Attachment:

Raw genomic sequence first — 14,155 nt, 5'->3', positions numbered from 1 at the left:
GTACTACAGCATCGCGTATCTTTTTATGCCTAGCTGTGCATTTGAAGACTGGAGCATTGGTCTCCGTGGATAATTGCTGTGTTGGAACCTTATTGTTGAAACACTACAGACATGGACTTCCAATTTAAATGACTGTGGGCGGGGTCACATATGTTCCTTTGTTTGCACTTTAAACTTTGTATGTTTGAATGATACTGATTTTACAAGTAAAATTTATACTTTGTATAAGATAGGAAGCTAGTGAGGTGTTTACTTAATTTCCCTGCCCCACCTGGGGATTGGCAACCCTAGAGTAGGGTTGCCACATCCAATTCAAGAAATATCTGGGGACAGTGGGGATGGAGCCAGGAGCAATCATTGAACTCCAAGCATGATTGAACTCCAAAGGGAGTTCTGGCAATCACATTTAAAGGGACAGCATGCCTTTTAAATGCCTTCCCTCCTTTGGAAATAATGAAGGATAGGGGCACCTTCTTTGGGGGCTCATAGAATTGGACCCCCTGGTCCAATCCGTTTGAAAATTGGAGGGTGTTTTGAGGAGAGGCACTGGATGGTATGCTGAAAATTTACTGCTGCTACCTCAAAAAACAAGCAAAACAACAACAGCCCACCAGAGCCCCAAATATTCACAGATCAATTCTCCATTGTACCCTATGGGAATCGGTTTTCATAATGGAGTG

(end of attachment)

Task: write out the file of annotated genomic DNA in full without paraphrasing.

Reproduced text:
Raw genomic sequence first — 14,155 nt, 5'->3', positions numbered from 1 at the left:
GTACTACAGCATCGCGTATCTTTTTATGCCTAGCTGTGCATTTGAAGACTGGAGCATTGGTCTCCGTGGATAATTGCTGTGTTGGAACCTTATTGTTGAAACACTACAGACATGGACTTCCAATTTAAATGACTGTGGGCGGGGTCACATATGTTCCTTTGTTTGCACTTTAAACTTTGTATGTTTGAATGATACTGATTTTACAAGTAAAATTTATACTTTGTATAAGATAGGAAGCTAGTGAGGTGTTTACTTAATTTCCCTGCCCCACCTGGGGATTGGCAACCCTAGAGTAGGGTTGCCACATCCAATTCAAGAAATATCTGGGGACAGTGGGGATGGAGCCAGGAGCAATCATTGAACTCCAAGCATGATTGAACTCCAAAGGGAGTTCTGGCAATCACATTTAAAGGGACAGCATGCCTTTTAAATGCCTTCCCTCCTTTGGAAATAATGAAGGATAGGGGCACCTTCTTTGGGGGCTCATAGAATTGGACCCCCTGGTCCAATCCGTTTGAAAATTGGAGGGTGTTTTGAGGAGAGGCACTGGATGGTATGCTGAAAATTTACTGCTGCTACCTCAAAAAACAAGCAAAACAACAACAGCCCACCAGAGCCCCAAATATTCACAGATCAATTCTCCATTGTACCCTATGGGAATCGGTTTTCATAATGGAGTG